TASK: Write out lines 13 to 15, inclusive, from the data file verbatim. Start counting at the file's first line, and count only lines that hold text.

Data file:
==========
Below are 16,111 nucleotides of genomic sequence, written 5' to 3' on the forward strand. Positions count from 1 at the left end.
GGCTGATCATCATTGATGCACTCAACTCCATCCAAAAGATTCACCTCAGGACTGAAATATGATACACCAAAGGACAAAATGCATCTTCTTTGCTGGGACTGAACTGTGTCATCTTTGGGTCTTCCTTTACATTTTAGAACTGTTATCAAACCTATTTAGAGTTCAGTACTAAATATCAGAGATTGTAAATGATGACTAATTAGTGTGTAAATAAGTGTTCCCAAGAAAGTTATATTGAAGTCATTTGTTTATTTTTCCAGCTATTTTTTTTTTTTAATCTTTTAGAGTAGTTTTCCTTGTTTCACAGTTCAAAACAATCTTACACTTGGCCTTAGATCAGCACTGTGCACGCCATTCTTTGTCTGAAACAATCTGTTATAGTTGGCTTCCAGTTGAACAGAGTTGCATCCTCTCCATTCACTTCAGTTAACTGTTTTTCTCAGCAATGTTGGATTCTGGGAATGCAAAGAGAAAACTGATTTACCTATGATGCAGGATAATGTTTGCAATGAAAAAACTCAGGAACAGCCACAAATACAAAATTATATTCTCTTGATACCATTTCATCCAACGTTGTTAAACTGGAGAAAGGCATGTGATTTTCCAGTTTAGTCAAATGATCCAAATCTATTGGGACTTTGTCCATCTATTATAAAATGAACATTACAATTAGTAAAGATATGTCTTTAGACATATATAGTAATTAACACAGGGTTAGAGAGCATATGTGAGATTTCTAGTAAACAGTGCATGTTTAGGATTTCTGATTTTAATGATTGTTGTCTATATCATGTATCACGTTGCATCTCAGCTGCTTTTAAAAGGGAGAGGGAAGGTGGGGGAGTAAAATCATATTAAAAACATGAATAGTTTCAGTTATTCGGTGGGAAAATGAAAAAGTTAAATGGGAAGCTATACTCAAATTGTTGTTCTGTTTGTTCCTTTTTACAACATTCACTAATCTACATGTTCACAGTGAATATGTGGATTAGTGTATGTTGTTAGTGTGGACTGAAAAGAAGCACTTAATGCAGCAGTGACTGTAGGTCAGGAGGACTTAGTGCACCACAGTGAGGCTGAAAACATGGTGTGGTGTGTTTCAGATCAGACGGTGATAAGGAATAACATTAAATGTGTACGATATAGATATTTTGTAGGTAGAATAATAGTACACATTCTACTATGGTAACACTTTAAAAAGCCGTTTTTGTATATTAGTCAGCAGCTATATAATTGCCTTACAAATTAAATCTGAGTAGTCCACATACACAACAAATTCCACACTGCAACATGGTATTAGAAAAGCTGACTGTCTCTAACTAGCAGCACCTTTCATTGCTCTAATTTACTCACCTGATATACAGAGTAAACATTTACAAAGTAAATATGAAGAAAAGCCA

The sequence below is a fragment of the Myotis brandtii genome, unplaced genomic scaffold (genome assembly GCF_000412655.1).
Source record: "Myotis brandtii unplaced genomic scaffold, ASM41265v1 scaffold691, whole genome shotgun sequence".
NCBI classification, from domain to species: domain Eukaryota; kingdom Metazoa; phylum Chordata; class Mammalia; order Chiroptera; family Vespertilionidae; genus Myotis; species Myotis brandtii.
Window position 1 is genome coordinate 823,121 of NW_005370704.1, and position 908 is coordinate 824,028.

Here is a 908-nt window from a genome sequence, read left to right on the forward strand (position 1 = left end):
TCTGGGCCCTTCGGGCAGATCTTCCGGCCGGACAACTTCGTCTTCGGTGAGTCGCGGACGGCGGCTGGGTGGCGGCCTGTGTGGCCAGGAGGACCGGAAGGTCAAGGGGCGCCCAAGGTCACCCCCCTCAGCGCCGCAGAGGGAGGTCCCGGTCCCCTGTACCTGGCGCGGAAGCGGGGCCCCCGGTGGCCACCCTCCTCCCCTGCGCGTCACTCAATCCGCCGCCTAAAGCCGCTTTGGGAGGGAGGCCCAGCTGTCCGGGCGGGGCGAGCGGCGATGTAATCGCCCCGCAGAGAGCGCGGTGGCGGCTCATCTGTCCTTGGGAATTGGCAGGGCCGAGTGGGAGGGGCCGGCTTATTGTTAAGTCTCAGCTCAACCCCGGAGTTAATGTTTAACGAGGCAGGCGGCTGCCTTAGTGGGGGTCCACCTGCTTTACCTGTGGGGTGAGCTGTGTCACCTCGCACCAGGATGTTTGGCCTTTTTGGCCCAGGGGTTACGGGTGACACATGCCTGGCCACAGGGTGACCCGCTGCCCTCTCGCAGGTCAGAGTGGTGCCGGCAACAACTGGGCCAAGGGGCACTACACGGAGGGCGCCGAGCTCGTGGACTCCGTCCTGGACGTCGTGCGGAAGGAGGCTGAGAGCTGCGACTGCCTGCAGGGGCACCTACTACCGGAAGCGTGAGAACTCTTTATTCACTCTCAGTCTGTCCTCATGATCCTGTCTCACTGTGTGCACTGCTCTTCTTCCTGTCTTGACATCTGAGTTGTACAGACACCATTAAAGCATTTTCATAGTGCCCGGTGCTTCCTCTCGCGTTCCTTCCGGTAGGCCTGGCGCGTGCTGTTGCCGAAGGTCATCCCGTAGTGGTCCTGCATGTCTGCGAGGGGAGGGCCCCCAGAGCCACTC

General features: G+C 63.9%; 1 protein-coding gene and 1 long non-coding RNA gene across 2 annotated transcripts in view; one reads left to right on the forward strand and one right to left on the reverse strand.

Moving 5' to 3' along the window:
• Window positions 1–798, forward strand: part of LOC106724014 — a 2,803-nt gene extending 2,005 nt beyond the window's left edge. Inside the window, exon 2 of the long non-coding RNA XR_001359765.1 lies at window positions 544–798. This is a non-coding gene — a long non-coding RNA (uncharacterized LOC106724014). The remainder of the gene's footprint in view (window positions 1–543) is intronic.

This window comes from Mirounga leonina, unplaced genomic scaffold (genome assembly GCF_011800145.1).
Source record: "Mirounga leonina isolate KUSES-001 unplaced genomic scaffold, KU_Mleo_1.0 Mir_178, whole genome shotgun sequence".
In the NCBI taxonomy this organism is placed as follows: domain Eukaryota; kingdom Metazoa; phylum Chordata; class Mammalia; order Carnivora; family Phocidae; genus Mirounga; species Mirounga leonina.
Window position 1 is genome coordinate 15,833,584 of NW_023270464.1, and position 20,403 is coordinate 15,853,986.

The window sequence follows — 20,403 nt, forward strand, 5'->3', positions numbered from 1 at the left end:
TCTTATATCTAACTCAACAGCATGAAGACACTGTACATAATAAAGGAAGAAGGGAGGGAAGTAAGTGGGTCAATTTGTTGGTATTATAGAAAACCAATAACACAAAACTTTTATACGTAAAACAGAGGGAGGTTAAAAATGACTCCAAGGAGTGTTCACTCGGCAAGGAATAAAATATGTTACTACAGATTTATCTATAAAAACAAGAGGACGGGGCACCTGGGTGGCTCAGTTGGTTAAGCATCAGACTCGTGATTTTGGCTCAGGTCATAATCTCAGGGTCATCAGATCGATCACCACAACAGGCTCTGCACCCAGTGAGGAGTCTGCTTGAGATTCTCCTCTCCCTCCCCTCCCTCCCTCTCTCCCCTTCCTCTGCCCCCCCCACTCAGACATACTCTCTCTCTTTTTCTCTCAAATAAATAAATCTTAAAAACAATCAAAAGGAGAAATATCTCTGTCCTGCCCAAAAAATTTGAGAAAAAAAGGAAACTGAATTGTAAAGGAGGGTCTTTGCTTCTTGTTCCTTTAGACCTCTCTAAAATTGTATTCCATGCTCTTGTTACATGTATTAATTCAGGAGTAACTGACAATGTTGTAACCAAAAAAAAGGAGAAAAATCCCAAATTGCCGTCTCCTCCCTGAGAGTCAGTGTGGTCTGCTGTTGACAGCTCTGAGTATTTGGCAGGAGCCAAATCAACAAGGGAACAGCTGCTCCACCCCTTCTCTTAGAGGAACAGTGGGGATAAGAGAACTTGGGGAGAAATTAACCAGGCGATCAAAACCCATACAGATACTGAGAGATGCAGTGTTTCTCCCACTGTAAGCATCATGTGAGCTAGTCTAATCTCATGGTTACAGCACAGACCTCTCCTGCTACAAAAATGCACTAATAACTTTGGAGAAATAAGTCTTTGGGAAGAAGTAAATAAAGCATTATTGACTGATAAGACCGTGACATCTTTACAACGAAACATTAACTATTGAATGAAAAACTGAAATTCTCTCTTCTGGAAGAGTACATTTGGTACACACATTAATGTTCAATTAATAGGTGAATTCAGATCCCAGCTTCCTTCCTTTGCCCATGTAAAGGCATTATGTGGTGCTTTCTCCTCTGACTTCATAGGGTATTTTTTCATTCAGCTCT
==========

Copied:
Source record: "Mirounga leonina isolate KUSES-001 unplaced genomic scaffold, KU_Mleo_1.0 Mir_178, whole genome shotgun sequence".
In the NCBI taxonomy this organism is placed as follows: domain Eukaryota; kingdom Metazoa; phylum Chordata; class Mammalia; order Carnivora; family Phocidae; genus Mirounga; species Mirounga leonina.
Window position 1 is genome coordinate 15,833,584 of NW_023270464.1, and position 20,403 is coordinate 15,853,986.